There was good news for the domestic economic narrative in the second estimate for third quarter GDP, although it will be summarily written off as a function of inventory buildup and overshadowed by an expected deceleration in the fourth quarter.
The US economy grew an annualized 2.1% during Q3, better than the 1.9% reported in the first read late last month. That’s near the top end of the range from 69 economists. The Q2 print was revised to 2%.
This comes as something of a relief, at least in terms of optics. The 1.9% print was tied for the second-lowest in 15 quarters, even as it was well ahead of estimates.
Personal consumption was unrevised, rising 2.9%, still representing a decent curtain call from the outsized 4.6% logged in Q2, and underscoring the extent to which the economy is being propped up by the consumer as business spending lags amid pervasive C-suite uncertainty.
The October retail sales report didn’t do much to bolster confidence headed into the holiday shopping season. Even as the headline matched estimates, the ex-autos print was half of expectations.
The second estimate for Q3 GDP showed nonresidential fixed investment fell 2.7%, a bit less than the initially reported 3% drop, but still the biggest decline since Q4 2015.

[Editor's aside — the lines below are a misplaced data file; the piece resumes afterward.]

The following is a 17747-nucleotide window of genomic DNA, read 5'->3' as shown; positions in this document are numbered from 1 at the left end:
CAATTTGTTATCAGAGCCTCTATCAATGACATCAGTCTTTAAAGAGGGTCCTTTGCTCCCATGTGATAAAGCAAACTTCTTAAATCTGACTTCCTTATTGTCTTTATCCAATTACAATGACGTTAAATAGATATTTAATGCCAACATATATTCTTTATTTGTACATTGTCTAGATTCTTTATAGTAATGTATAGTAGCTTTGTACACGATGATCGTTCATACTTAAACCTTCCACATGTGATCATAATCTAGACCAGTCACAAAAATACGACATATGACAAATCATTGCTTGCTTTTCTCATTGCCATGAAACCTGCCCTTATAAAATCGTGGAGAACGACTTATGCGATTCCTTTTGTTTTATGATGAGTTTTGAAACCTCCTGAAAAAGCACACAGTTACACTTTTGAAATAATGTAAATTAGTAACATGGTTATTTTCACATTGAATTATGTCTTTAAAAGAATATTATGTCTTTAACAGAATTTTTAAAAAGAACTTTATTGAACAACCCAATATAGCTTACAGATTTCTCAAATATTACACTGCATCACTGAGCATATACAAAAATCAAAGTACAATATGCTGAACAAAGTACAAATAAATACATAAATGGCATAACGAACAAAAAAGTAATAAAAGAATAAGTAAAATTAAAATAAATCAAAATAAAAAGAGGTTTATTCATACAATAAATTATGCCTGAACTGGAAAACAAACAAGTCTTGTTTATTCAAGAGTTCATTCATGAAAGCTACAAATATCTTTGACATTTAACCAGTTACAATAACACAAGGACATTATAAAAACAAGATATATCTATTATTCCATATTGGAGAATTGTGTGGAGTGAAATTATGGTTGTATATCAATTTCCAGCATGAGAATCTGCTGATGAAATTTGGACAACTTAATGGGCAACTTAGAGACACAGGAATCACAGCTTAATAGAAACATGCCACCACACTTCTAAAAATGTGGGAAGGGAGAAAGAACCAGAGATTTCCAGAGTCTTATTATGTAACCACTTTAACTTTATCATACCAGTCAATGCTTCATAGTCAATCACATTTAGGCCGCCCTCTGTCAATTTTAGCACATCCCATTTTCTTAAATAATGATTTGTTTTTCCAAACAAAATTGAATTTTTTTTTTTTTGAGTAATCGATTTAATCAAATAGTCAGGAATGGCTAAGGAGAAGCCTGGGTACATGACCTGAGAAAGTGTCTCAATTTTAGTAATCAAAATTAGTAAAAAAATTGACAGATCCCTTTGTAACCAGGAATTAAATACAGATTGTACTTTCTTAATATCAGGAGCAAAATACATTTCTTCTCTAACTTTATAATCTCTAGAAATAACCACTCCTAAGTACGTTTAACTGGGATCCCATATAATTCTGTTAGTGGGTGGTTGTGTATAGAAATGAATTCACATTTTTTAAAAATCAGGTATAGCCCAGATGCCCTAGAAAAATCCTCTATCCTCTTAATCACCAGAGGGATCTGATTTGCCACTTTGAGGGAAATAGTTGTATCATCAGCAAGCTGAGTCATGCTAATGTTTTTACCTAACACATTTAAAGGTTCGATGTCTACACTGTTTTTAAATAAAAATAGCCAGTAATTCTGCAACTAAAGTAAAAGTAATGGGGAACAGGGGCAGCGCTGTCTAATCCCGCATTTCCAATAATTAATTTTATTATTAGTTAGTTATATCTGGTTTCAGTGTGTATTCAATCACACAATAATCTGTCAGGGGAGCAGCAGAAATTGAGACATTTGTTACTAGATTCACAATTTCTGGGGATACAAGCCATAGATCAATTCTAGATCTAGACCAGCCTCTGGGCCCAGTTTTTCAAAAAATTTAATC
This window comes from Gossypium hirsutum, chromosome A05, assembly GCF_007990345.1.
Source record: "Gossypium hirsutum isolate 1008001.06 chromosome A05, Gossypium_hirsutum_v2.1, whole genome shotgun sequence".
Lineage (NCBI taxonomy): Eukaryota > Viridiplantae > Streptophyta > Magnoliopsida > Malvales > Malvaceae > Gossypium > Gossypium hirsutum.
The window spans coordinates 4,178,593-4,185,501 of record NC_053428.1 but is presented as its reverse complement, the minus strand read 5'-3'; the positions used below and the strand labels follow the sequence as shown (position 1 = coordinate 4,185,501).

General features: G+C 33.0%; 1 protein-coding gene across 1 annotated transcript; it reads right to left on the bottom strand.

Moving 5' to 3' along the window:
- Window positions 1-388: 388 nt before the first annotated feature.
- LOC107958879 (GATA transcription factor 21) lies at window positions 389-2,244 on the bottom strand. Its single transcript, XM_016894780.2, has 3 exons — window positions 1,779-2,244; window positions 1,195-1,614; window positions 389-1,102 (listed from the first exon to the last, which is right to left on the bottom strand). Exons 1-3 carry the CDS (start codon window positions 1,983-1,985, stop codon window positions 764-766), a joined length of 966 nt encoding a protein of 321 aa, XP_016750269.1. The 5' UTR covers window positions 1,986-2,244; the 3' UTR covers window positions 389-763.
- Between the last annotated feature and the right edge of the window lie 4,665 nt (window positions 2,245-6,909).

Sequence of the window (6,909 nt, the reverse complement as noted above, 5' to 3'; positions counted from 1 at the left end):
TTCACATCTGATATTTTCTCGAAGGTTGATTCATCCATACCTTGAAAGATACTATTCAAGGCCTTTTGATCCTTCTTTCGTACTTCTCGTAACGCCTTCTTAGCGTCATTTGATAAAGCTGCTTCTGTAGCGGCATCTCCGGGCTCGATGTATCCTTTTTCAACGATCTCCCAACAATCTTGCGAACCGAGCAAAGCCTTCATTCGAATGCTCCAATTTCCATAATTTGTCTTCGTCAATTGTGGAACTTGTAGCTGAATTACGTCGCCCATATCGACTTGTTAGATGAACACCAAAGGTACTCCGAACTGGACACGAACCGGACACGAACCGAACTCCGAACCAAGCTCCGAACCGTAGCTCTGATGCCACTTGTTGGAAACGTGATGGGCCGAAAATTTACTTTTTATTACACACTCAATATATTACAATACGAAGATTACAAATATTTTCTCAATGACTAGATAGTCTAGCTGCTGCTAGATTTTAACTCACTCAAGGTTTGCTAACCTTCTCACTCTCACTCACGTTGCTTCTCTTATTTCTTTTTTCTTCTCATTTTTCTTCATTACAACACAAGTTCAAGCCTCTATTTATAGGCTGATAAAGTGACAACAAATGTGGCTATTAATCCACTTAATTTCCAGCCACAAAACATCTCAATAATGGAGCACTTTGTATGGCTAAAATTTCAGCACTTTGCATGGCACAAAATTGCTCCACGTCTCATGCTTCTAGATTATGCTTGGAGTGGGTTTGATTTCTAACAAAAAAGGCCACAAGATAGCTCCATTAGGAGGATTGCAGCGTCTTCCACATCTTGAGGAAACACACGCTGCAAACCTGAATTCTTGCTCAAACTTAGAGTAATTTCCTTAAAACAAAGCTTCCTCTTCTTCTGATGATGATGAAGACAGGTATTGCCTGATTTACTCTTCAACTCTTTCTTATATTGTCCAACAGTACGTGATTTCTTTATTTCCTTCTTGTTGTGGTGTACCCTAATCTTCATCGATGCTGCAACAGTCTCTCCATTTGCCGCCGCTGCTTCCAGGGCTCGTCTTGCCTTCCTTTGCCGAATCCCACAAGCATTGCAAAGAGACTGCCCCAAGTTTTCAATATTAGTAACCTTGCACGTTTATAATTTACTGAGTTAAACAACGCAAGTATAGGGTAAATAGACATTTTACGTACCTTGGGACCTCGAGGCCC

On the bright side for business spending, non-defense capital goods orders ex-aircraft jumped 1.2% last month, the most since January, while shipments ex-aircraft rose 0.8% for the month. Analysts were looking for declines on both.
Meanwhile, jobless claims fell by the most since May.
All in all, the first of Wednesday’s data deluge suggests Trump’s MAGA economy is doing a shade better than expected, and the White House will take whatever it can get right now. As far as markets are concerned, this will likely bolster the narrative that the worst is behind us in terms of the slowdown.
At the same time, it could harden the Fed’s resolve when it comes to sticking with the “good place” characterization of monetary policy following three consecutive rate cuts which the committee continues to insist were a “mid-cycle adjustment”, not the start of a prolonged (let alone aggressive) easing cycle.